b) a statement that the applicant is resident prior to the end of transition for those applying for temporary residence; or resident for more than five years for those applying for settled status


It is anticipated that most EU citizens will be able to apply online for their respective status.  For many this procedure could be minimal and close to a ‘declaratory’ procedure. From the information so far communicated, it seems that the Home Office seeks to establish a process where EU citizens can apply by:
1.        providing evidence of identity, which can be done by scanning passport/ID; and
2.        Making a statement on residence. 

This will then prompt the Home Office to confirm the validity of the ID and check their and other government agencies existing databases that those applying meet the relevant residence criteria. 

For many (potentially most) the process should be concluded at this stage.   Only if the Home Office has no confirming information, it will ask for additional information, as set out in the next paragraph.

3. The Government will check the validity of the identity and then check the statement against existing databases.  The Government can require that the applicant provides further proof regarding:

a) identity: by presentation of the identity card or passport. In respect of Article 17,1(i) the administration shall return that document upon application without delay and before the decision on the application is taken.

b) residence:
(i) For temporary residence application, one document showing residence in the last year before the application. As required by the WA the evidence must show residence by the last day of the transition period.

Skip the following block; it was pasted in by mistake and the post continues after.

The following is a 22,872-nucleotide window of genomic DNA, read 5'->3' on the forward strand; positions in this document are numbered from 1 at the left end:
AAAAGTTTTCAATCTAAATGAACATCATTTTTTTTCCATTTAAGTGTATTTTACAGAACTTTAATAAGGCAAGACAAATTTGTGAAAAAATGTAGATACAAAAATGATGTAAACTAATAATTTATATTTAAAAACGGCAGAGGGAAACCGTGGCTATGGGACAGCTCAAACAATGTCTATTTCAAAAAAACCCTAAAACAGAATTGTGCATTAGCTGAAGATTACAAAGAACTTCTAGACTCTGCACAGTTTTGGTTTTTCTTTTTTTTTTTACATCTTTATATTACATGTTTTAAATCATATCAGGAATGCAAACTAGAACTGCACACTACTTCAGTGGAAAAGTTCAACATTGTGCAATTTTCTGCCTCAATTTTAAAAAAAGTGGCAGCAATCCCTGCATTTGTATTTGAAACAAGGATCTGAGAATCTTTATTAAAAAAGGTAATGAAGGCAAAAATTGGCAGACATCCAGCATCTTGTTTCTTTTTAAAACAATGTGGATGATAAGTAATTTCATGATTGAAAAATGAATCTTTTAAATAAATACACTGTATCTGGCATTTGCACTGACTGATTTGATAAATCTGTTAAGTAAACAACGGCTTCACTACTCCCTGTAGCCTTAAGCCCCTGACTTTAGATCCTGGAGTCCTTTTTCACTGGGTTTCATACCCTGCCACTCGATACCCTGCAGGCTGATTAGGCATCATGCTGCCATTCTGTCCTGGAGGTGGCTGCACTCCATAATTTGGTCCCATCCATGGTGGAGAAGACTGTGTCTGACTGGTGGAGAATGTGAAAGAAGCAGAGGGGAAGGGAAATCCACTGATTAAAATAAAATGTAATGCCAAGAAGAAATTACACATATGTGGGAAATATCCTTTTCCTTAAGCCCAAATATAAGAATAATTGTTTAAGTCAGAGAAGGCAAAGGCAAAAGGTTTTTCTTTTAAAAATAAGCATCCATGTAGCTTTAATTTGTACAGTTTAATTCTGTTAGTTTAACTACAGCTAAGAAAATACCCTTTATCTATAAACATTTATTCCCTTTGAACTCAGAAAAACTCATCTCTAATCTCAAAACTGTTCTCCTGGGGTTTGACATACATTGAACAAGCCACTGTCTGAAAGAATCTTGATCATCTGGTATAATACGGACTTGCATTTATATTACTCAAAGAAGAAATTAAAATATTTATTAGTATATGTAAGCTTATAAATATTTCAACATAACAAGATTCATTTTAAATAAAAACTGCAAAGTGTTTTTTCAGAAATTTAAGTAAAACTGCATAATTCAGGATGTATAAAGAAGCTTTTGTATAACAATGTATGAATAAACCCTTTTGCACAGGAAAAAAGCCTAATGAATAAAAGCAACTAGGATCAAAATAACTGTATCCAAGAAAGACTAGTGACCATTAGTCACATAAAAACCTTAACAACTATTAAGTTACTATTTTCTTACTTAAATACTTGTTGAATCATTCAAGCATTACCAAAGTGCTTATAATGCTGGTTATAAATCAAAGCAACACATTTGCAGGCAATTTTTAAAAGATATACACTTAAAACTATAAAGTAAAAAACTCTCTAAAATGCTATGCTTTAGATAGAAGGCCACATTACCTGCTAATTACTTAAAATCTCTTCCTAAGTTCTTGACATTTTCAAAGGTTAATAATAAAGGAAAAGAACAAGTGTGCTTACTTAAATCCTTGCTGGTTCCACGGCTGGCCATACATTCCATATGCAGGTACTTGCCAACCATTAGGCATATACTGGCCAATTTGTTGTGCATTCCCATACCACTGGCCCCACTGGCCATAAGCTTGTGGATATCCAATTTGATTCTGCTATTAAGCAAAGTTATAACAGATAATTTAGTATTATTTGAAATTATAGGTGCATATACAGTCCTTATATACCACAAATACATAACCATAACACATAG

Examples of acceptable items of proof are:
          Letters or other documents from government departments or agencies, for example HM Revenue and Customs, Department for Work and Pensions, DVLA, TV Licensing.
          Letters or other documents from your GP, a hospital or other local health service about medical treatments, appointments, home visits or other medical matters
          Bank statements/letters
          Building society savings books/letters
          Council tax bills or statements
          Electricity and/or gas bills or statements
          Water rates bills or statements
          Mortgage statements/agreement
          Tenancy agreement(s)
          Contract of employment showing address
          Telephone bills or statements


This list is just an example. The objective is not to set out an exhaustive list in the Protocol.  However, ideally, a non-exhaustive list could be outlined in the Protocol and in the Withdrawal Agreement and Implementation Bill (WAIB), while a full list could be set out by delegated legislation (ideally with the affirmative procedure). Yet, the decision on such delegation would be taken in the WAIB and not in the Protocol.

 (ii) Applicants applying for settled status relying on 5 years continuous residence; one document from the list provided in 3(b)(i) above, for each year in any period of five successive years.  The five documents can span a period of six years if the applicant has been absent for less than one full year.  

(iii) Applicants falling under Article 17 Directive 2004/38/EC are required to present one document for each year of their shorter qualification period. Additionally, one has to provide one document of this list showing residence within the year preceding the application, and at the latest at the last day of the transition period, in order to prove continuity of residence.